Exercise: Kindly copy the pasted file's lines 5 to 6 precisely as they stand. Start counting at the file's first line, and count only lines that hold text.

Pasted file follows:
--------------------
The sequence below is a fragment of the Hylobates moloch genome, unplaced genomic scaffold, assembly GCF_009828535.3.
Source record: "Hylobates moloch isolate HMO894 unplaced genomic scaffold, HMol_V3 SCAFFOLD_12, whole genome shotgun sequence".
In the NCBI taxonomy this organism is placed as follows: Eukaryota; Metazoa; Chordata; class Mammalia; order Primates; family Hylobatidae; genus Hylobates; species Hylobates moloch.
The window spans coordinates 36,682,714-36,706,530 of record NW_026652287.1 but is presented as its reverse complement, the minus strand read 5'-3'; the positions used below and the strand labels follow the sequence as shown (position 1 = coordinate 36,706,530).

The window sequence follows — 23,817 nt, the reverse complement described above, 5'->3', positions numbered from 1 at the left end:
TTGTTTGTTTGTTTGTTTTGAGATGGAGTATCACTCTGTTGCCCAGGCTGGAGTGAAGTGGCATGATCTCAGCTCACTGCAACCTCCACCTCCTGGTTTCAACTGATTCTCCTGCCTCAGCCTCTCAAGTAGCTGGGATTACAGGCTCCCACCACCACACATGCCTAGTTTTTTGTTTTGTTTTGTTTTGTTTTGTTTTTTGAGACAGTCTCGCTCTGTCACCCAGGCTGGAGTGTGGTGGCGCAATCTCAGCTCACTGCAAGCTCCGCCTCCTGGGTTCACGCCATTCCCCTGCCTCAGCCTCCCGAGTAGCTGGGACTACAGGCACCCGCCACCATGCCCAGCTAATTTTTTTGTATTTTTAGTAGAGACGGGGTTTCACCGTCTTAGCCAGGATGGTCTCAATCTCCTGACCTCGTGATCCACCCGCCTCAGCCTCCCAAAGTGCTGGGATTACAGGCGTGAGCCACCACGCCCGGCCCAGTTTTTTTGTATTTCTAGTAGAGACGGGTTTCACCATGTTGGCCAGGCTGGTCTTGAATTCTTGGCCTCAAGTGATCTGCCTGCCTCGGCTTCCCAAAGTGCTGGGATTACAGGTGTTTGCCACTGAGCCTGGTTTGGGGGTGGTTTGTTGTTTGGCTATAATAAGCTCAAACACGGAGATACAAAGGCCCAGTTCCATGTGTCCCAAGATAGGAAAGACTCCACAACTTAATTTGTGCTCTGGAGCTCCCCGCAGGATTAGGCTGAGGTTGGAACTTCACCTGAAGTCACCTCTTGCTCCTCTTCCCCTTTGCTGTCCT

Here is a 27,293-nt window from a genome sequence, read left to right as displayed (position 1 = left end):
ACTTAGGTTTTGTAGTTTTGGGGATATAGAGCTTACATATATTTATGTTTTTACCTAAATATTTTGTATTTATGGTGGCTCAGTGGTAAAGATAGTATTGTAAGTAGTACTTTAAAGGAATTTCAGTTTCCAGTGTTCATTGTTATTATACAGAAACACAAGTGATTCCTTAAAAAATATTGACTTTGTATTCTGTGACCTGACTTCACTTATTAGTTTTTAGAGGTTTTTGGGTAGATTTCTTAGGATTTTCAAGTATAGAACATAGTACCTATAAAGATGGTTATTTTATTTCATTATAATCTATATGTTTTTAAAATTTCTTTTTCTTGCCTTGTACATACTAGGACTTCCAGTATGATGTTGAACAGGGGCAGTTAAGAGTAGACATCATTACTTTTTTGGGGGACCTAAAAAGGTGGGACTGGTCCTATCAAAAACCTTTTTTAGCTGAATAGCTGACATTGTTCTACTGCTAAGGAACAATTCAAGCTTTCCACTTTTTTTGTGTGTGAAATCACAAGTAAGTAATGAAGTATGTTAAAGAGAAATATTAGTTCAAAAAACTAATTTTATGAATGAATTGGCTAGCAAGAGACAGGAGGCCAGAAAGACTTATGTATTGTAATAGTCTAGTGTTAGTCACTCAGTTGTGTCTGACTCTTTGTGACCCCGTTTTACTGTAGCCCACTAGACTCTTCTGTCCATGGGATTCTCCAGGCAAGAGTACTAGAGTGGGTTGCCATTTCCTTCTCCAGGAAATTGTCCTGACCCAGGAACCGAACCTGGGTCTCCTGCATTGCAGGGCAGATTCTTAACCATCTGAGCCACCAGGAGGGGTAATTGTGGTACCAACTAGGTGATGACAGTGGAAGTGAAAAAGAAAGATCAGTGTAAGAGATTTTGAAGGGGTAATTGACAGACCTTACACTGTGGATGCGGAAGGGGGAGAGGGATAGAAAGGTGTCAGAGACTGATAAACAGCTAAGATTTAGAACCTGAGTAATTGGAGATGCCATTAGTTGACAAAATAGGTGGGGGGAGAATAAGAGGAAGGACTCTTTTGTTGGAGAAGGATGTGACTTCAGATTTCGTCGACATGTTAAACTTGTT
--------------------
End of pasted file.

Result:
The window sequence follows — 23,817 nt, the reverse complement described above, 5'->3', positions numbered from 1 at the left end:
TTGTTTGTTTGTTTGTTTTGAGATGGAGTATCACTCTGTTGCCCAGGCTGGAGTGAAGTGGCATGATCTCAGCTCACTGCAACCTCCACCTCCTGGTTTCAACTGATTCTCCTGCCTCAGCCTCTCAAGTAGCTGGGATTACAGGCTCCCACCACCACACATGCCTAGTTTTTTGTTTTGTTTTGTTTTGTTTTGTTTTTTGAGACAGTCTCGCTCTGTCACCCAGGCTGGAGTGTGGTGGCGCAATCTCAGCTCACTGCAAGCTCCGCCTCCTGGGTTCACGCCATTCCCCTGCCTCAGCCTCCCGAGTAGCTGGGACTACAGGCACCCGCCACCATGCCCAGCTAATTTTTTTGTATTTTTAGTAGAGACGGGGTTTCACCGTCTTAGCCAGGATGGTCTCAATCTCCTGACCTCGTGATCCACCCGCCTCAGCCTCCCAAAGTGCTGGGATTACAGGCGTGAGCCACCACGCCCGGCCCAGTTTTTTTGTATTTCTAGTAGAGACGGGTTTCACCATGTTGGCCAGGCTGGTCTTGAATTCTTGGCCTCAAGTGATCTGCCTGCCTCGGCTTCCCAAAGTGCTGGGATTACAGGTGTTTGCCACTGAGCCTGGTTTGGGGGTGGTTTGTTGTTTGGCTATAATAAGCTCAAACACGGAGATACAAAGGCCCAGTTCCATGTGTCCCAAGATAGGAAAGACTCCACAACTTAATTTGTGCTCTGGAGCTCCCCGCAGGATTAGGCTGAGGTTGGAACTTCACCTGAAGTCACCTCTTGCTCCTCTTCCCCTTTGCTGTCCT